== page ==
Friedrich Schelling biography
Friedrich Schelling was a German philosopher, representative of classical German philosophy. He was a friend, and then the opponent of Hegel. He was greatly admired in the philosophical world of Germany in the early 19th century, before the appearance of Hegel. Having lost to Hegel an open philosophical discussion in the early 1920’s, he lost his former influence and failed to restore it even after Hegel's death, occupying his chair at the University of Berlin. The main goal of Schelling's philosophy is to understand and explain the "absolute", which the beginning of being and thinking. His notable ideas were the System of Naturphilosophie, philosophy of identity, positive philosophy, art as "the eternal organ and document of philosophy" whose basic character is an "unconscious infinity," system of chemistry. He also coined the term "absolute idealism".
Friedrich Wilhelm Joseph Schelling was born in 1775 in Leonberg, Württemberg, Holy Roman Empire. In 1790, 15-year-old Schelling entered the University of Tübingen with the characteristic "ingenium praecox" (German and Latin for "early talent"). At the university, Schelling's interests were divided between philosophy and theology. In 1792, he defended his master's thesis, titled Antiquissimi de prima malorum humanorum origine philosophematis Genes. III. explicandi tentamen criticum et philosophicum. He began to study the philosophy of Kant, read the first works of Fichte and at the age of nineteen he himself appeared in the philosophical field, first as a follower and interpreter of Fichte. His friends were Hegel and Goethe. After finishing the course in 1795, Schelling served three years as a home teacher, in conditions very favorable for his own studies. In 1798, Schelling became a professor at the University of Jena. At the same time, Schelling got into close contact with a circle of romantics, the brothers Schlegel, Hardenberg, etc. The soul of this circle was Caroline Schlegel, the wife of A. W. Schlegel. In 1803, the 27-year-old Schelling married a 40-year-old Caroline (their age difference was 13 years), but their marriage lasted 6 years (until 1809) and ended with the death of Caroline from dysentery.
From 1803 to 1806, Schelling taught at the University of Würzburg, after which he moved to Munich, where he became a full-time member of the Bavarian Academy of Sciences and Humanities. In the lectures of Schelling, read in Berlin in 1841-42 and promulgated by Paulus, there was already full recognition of the system of absolute idealism, as a remarkable completion of his own philosophy of identity. In addition to Jena, Schelling was a professor in Würzburg, Munich, Erlangen and Berlin. The end of Schelling's life was overshadowed by the lawsuit against Paulus, who unveiled without Schilling's permission his lectures at the University of Berlin.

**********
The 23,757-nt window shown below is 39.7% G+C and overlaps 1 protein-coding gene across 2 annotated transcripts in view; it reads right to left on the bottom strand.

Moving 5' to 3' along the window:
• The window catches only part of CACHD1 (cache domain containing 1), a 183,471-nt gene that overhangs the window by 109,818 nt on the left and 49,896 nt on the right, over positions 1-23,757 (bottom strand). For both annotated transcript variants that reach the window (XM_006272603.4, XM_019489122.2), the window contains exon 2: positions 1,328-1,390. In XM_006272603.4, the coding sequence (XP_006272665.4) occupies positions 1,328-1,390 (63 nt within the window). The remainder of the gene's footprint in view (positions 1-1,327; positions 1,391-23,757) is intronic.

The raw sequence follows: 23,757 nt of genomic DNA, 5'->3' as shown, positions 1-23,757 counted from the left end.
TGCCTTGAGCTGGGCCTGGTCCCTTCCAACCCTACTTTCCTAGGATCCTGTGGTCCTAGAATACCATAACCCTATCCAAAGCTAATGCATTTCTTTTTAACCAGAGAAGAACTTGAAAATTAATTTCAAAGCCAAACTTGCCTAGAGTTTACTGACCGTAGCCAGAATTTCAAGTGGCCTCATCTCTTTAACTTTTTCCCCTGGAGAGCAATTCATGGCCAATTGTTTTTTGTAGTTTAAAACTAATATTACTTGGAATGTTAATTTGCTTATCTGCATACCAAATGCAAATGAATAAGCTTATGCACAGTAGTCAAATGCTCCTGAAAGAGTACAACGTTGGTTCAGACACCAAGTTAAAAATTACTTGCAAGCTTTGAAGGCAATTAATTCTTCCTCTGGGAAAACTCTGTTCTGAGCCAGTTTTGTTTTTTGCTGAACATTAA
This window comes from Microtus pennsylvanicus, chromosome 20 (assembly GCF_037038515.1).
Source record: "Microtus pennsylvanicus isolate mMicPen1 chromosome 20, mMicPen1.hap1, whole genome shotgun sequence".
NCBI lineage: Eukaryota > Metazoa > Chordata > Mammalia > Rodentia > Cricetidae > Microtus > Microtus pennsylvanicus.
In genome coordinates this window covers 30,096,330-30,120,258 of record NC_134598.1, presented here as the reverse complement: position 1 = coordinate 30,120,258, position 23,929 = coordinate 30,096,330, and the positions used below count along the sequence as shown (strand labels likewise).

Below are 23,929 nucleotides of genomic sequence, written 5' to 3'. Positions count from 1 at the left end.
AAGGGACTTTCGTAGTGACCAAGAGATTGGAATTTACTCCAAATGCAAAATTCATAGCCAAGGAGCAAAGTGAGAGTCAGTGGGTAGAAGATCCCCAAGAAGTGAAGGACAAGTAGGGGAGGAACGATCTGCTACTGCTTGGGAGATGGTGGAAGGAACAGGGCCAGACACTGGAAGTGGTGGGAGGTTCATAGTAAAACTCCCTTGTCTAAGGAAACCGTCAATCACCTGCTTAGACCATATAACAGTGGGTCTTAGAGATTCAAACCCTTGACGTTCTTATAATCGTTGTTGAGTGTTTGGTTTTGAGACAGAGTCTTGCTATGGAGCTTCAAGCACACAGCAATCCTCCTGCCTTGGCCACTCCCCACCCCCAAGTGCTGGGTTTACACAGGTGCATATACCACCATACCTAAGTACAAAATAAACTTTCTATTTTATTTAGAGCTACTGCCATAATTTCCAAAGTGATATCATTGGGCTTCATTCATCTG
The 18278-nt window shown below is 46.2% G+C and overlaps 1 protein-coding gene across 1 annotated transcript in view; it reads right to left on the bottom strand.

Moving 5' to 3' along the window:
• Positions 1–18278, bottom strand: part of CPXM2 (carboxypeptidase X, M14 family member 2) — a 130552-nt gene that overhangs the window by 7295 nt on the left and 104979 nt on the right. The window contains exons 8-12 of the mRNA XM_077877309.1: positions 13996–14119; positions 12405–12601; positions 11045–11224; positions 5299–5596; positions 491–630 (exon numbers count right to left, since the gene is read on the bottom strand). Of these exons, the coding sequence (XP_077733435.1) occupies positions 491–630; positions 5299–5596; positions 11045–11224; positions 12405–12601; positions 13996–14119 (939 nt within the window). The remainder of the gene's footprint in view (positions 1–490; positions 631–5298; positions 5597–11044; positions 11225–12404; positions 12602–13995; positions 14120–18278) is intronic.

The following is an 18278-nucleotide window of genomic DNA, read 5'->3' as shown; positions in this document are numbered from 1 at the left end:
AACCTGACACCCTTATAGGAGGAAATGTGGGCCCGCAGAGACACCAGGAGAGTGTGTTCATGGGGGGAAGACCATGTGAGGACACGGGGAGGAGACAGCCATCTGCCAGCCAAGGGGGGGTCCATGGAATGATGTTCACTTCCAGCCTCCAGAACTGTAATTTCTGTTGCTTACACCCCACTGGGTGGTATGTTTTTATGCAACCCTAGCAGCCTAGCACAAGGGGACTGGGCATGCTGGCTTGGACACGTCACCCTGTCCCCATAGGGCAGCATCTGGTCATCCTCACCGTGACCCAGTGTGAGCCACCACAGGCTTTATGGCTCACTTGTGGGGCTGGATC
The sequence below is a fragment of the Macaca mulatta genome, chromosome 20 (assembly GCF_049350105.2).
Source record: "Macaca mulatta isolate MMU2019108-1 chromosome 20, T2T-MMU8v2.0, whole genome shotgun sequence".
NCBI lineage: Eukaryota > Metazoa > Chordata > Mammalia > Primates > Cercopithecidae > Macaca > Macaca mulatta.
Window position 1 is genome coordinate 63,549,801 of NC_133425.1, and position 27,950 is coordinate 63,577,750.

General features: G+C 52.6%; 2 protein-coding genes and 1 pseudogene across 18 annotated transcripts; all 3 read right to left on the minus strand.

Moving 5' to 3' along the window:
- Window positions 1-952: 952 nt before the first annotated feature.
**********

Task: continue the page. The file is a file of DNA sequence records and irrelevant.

The process ended not in favor of Schelling, since the court found it difficult to recognize the publication of lectures related to the critical discussion, for the "reprint" provided for by law. The insulted Schelling stopped lecturing forever. The last years of his life, Schelling spent surrounded by his loyal friends and a large family (three years after the death of his first wife, he entered married again). Friedrich Schelling died in 1854 in Bad Ragaz, Switzerland.
Schelling's philosophy does not represent a fully unified and complete whole, but rather a several systems that are consistently developed by him throughout his life. The first period in the development of Schelling's philosophy consists in the study of the epistemological problem of the basic principle of cognition and the possibility of cognition from the point of view of criticism of the modified Fichte. The main task of the second period is the construction of nature as a self-developing spiritual organism. The system of identity that characterizes the third period consists in revealing the idea of the absolute as the identity of the main opposites of the real and the ideal, finite and infinite.
In the fourth period, Schelling expounds his philosophy of religion the theory of the falling away of the world from God and the return to God through the mediation of Christianity. To this same period, a "positive" philosophy, known only from Schelling's lectures, adjoins, as a supplement. In it, the philosophy of religion is not presented as an object of rational cognition, but as intuitively revealed truth. From this point of view, positive philosophy is at the same time a philosophy of mythology and revelation.